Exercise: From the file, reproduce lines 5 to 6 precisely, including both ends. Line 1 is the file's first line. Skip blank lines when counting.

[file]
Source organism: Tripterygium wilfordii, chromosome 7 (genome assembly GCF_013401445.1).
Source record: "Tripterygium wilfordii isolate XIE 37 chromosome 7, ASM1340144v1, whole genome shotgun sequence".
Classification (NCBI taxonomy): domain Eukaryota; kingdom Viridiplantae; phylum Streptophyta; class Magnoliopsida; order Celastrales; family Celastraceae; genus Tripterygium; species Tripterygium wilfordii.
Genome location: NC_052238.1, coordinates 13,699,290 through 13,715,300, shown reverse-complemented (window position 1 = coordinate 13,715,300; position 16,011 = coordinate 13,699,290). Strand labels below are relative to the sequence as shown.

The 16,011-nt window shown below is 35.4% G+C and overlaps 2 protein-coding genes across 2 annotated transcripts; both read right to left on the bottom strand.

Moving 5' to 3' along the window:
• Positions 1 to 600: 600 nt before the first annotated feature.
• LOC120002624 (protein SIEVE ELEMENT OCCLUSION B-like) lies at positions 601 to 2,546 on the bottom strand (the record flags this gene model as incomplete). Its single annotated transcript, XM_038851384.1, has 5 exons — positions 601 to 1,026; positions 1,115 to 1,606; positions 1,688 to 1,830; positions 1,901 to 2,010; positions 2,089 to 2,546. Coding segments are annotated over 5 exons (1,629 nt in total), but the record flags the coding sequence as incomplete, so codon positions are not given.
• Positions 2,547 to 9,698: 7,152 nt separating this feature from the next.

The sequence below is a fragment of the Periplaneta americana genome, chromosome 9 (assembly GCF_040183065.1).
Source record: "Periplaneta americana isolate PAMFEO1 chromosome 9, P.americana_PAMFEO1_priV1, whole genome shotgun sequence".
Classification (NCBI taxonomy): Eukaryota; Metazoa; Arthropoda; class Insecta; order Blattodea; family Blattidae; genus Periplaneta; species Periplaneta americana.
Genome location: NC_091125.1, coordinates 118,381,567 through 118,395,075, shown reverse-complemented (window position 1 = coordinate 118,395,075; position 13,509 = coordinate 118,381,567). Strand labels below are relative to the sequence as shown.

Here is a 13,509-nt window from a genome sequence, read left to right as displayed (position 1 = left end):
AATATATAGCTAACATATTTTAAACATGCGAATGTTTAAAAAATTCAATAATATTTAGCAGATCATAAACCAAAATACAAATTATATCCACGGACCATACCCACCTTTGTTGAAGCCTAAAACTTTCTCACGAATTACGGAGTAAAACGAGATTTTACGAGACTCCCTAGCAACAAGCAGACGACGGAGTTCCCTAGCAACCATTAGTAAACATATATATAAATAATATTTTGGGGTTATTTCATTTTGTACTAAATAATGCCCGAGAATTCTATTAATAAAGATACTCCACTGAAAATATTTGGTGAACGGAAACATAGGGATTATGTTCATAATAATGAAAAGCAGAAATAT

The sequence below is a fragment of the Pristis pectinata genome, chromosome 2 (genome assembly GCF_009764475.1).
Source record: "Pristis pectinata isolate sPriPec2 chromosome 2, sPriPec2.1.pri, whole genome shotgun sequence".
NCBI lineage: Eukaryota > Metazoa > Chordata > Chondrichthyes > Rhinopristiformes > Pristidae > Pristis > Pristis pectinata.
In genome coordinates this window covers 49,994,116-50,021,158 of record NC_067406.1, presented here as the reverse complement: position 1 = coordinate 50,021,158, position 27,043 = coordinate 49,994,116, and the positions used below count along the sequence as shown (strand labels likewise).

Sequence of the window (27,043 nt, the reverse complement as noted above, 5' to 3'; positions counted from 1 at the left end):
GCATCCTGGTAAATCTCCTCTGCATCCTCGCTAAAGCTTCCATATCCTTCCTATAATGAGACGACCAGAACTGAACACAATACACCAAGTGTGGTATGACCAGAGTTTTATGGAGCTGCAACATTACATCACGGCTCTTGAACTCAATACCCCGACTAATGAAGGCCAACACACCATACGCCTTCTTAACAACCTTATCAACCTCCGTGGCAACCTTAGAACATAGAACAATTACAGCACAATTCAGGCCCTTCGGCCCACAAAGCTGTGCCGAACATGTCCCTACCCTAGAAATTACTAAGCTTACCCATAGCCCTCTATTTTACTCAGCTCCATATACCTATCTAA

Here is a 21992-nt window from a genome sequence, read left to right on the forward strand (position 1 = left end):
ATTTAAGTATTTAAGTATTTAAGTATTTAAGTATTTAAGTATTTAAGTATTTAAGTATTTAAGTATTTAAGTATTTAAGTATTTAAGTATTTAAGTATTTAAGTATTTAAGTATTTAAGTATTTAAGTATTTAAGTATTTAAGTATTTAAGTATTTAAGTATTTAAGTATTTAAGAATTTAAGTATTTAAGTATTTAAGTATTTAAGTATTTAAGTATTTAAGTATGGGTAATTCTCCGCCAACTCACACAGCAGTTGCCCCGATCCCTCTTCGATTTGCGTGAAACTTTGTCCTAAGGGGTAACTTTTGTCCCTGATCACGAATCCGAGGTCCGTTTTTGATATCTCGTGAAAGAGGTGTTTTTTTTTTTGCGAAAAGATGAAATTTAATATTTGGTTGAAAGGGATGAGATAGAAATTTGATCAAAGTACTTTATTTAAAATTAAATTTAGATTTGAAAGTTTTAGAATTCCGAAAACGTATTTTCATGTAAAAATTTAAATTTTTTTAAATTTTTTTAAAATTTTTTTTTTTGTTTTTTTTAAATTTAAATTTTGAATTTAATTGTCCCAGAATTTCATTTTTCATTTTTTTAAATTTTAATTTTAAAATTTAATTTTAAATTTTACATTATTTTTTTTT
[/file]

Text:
The 16,011-nt window shown below is 35.4% G+C and overlaps 2 protein-coding genes across 2 annotated transcripts; both read right to left on the bottom strand.

Moving 5' to 3' along the window: